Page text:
Tag Archives: Poetry

Brian Turner: Elegy for Peter Hooper

17 Dec


(novelist, poet, teacher, environmentalist)


A grey day in Greymouth and a gathering of people

most of whom I’ve never met and won’t again.

There’s scripture, hymns, eulogies and that undeniable

finality that never fails to reduce me to tears.


Time alone will fill the spaces your going’s opened up

like evening shadows stealing into the valleys

of the Grey and the Arahura that you knew and loved.

I’d like to think Westland’s laureate will one day


receive his due but doubt it, for writing that conveyed

a love of place, respect for people and other creatures,

and an unwavering faith in the force of patient instruction

has never been sexy in a land where cultural cringing’s


enduring. Add to that work which celebrated natural beauty,

advocated continuance and expressed a desire for peace,

and you were always going to be swimming against the tide.

Peter, with your calming goodwill, you were that rare


sort of man we call decent if not saintly. At your service

I was awash with memories and regrets

while up and down the Coast and over the mountains

a raw wind blew, and bells tolled wherever I turned.


Shingle ground on the shore like pebbles in a crop

and the wind off the Tasman badgered the flax

at the top of the beach where you gathered wood often.

Offshore, pickets of rain were driving into a slowly


heaving grey sea. I know you hoped for a longer life

in your green-painted wooden house

on the edge of the forest a kilometre or more

inland at Paroa, a stream talking constantly


within metres of your backdoor. Instead a friend

found you dead several days on the floor

under your bed, and it all seemed tragic and unfair,

the stingy absence of dignity or justice that fate


decreed for you. Now, asking Where to go from here?

and What more could I have done? – the one a puzzle,

the other futile – I think of the people who admired and maybe

even loved you, too, and never told you so because we seldom do.


  • from Taking Off (2001)

Poetas Portugueses de Macau

26 May

A selection of poems from Poetas Portugueses de Macau or Portuguese Poets of Macau, ed. Christopher Kelen and Lili Han (Macau: ASM, 2009).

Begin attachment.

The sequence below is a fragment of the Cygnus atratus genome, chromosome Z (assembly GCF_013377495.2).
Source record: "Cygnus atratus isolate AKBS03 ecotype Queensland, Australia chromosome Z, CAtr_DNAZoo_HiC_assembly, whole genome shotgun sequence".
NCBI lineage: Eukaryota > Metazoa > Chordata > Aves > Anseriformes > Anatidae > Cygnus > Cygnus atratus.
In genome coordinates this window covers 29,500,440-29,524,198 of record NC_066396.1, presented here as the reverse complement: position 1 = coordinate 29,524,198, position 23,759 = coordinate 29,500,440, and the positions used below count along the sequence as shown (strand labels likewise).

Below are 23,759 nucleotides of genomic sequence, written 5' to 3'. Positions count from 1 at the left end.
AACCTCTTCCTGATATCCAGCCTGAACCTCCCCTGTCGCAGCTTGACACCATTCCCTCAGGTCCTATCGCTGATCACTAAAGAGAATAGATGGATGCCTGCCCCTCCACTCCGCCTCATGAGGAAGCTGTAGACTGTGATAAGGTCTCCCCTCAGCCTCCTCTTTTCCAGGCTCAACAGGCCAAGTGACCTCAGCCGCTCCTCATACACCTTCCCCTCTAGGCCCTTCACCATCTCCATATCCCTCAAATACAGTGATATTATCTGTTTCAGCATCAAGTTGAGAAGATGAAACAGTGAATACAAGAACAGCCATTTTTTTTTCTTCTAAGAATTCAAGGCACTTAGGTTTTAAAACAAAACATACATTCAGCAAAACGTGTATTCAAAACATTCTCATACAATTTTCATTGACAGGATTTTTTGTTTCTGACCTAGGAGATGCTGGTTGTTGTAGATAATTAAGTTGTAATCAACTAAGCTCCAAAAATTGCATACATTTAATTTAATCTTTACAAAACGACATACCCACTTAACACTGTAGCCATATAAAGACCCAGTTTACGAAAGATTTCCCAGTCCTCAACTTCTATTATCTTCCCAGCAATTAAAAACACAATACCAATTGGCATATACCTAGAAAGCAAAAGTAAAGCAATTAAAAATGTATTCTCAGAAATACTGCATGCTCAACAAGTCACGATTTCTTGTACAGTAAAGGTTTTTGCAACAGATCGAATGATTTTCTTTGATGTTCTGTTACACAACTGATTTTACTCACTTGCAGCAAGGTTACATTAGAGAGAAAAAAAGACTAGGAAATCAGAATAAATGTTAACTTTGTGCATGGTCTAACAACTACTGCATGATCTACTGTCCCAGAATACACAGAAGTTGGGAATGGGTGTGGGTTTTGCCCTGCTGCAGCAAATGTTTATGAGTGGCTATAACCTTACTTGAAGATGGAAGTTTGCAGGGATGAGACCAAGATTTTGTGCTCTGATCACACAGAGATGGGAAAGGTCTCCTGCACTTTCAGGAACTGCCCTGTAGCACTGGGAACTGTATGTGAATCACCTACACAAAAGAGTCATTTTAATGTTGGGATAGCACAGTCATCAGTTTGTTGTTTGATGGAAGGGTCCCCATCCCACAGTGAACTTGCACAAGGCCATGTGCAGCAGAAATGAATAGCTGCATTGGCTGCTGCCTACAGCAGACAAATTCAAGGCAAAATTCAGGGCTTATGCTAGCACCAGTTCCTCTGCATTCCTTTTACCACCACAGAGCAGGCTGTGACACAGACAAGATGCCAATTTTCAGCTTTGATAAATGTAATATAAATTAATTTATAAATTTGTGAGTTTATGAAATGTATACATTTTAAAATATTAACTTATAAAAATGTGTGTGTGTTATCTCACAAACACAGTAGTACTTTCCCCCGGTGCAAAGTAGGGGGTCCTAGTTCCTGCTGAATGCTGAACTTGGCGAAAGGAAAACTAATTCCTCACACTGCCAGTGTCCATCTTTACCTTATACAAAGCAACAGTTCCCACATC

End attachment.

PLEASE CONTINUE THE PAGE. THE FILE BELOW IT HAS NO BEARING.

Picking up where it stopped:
Beatriz Basto da Silva: Miniature

The poet signed with the old Chinese chop

and the child gazed


by the pretty sign

and the matrix

that made the stamp

No one could say

where the poetry vibrated more

on the rice paper

or in the delighted eyes

of the little child (74)


José Maria Rodrigues: Memoir of Paradise

If I could I would invent another sky

Still more uselessly blue


Or I would invent the word

Still more useless when spoken


If I could I would invent another time

Still more useless for being brief


And I would raise you by the arm

Still more uselessly strong. (326)


The Old Men

They sit on park benches

Watching life go by

They look furtively

At the young women


Staring at them is forbidden

For young women are sacred

And the eyes of old men are impure.


What hurts them is not growing older

But that existence is no longer belonging. (328)


Point of view

In the eyes of the woman

The illusion of loving,

For God or against God

The illusion of being

And going on

And staying.


Trap of a convict

Flirting with luck,

Miracle of existence

Postponing death. (336)


Margarida Ribeiro: The rickshaw man

But, as I don’t know how to speak

I don’t know how to ask.

He laughs…I also laugh.

He laughed…until finally,

I saw in the newspaper

That the old man had died of cold.


He wasn’t happy –

no money,

no family,